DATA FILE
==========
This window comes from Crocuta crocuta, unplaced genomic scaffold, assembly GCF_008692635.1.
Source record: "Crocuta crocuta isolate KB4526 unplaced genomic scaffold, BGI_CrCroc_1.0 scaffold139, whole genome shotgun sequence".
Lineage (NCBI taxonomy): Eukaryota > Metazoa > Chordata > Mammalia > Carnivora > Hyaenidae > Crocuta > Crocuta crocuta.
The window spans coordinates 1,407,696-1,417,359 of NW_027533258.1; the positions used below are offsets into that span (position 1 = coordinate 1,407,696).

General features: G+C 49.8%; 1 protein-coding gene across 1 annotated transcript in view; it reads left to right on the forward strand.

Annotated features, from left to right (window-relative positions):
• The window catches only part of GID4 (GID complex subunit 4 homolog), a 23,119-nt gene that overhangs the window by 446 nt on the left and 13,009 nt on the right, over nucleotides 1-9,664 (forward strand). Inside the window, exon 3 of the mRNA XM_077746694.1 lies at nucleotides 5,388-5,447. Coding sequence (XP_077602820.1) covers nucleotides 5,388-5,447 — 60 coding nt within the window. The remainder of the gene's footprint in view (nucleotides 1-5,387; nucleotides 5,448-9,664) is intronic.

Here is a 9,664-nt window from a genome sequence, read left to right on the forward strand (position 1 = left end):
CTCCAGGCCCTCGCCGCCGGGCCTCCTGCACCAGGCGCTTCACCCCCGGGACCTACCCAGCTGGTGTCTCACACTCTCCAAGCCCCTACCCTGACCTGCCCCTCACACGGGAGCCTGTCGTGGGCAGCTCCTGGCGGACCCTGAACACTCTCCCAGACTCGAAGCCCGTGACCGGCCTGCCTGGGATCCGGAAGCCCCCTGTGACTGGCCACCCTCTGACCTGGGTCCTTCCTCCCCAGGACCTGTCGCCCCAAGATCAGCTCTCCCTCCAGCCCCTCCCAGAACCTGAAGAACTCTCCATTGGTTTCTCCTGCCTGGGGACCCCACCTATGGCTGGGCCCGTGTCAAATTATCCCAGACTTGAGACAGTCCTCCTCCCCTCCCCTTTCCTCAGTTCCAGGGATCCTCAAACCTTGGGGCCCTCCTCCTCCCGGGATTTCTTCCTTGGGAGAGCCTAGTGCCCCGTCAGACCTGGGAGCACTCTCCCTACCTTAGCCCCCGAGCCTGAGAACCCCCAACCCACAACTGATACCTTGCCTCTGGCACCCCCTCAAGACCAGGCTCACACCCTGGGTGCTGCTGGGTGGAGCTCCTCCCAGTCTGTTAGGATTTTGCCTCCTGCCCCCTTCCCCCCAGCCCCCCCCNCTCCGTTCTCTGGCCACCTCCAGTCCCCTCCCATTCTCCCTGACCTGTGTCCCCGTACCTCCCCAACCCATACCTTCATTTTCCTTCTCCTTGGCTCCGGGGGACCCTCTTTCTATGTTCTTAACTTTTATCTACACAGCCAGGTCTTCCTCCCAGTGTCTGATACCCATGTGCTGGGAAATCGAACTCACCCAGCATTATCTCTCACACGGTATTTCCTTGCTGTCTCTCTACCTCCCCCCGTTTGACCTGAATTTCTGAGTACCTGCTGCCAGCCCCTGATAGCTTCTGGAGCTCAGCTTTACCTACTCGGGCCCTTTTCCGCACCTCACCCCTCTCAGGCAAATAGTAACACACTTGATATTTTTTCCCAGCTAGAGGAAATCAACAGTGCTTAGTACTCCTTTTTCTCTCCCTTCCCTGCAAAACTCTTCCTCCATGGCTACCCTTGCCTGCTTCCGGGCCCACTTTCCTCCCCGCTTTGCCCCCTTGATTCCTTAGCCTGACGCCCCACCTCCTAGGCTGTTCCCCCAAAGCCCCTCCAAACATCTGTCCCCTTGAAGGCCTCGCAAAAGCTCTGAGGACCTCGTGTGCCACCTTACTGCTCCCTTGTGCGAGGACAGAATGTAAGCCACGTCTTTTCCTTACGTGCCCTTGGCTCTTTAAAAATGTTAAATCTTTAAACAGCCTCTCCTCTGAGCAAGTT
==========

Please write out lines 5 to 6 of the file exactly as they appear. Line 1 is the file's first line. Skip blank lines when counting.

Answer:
General features: G+C 49.8%; 1 protein-coding gene across 1 annotated transcript in view; it reads left to right on the forward strand.

Annotated features, from left to right (window-relative positions):